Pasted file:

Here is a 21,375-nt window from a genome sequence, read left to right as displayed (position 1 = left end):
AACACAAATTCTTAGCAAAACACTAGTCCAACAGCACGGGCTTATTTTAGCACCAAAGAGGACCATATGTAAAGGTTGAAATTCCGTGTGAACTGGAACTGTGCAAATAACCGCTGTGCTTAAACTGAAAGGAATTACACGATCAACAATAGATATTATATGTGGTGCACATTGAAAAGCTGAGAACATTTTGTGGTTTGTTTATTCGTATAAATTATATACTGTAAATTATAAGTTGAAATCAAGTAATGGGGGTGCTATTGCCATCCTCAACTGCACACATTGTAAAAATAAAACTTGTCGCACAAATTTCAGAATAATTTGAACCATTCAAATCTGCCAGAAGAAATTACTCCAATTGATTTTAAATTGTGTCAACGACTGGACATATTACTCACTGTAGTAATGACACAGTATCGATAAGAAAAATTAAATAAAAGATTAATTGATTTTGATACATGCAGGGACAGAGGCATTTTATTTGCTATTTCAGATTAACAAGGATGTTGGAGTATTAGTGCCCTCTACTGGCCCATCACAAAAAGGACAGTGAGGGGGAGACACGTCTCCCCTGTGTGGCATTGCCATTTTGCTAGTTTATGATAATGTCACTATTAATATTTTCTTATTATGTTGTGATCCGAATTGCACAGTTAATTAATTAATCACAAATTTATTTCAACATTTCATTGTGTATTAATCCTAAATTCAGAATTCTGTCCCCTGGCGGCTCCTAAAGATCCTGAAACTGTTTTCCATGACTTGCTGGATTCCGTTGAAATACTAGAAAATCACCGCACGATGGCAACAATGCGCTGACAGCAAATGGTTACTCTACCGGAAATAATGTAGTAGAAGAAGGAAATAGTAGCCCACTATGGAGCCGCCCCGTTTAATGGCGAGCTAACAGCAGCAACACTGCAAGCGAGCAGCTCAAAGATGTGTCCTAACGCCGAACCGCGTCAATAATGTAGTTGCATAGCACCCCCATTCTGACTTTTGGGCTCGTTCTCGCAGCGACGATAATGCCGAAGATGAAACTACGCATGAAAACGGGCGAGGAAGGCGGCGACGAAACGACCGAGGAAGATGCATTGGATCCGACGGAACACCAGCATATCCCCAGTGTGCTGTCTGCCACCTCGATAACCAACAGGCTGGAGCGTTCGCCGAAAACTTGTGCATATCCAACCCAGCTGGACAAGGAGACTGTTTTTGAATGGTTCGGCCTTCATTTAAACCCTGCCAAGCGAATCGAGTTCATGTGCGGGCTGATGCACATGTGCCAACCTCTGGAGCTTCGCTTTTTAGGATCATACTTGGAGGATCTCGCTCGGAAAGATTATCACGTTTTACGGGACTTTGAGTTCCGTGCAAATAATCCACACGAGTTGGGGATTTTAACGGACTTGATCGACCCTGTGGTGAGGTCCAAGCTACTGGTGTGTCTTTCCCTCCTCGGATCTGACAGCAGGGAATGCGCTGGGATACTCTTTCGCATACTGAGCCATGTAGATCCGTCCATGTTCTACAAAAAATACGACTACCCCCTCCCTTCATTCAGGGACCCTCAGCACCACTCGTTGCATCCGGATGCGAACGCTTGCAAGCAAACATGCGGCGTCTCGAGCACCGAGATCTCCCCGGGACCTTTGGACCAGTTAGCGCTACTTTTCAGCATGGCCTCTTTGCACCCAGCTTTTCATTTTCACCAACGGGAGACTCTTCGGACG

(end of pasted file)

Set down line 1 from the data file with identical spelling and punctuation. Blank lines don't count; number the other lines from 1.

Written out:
Here is a 21,375-nt window from a genome sequence, read left to right as displayed (position 1 = left end):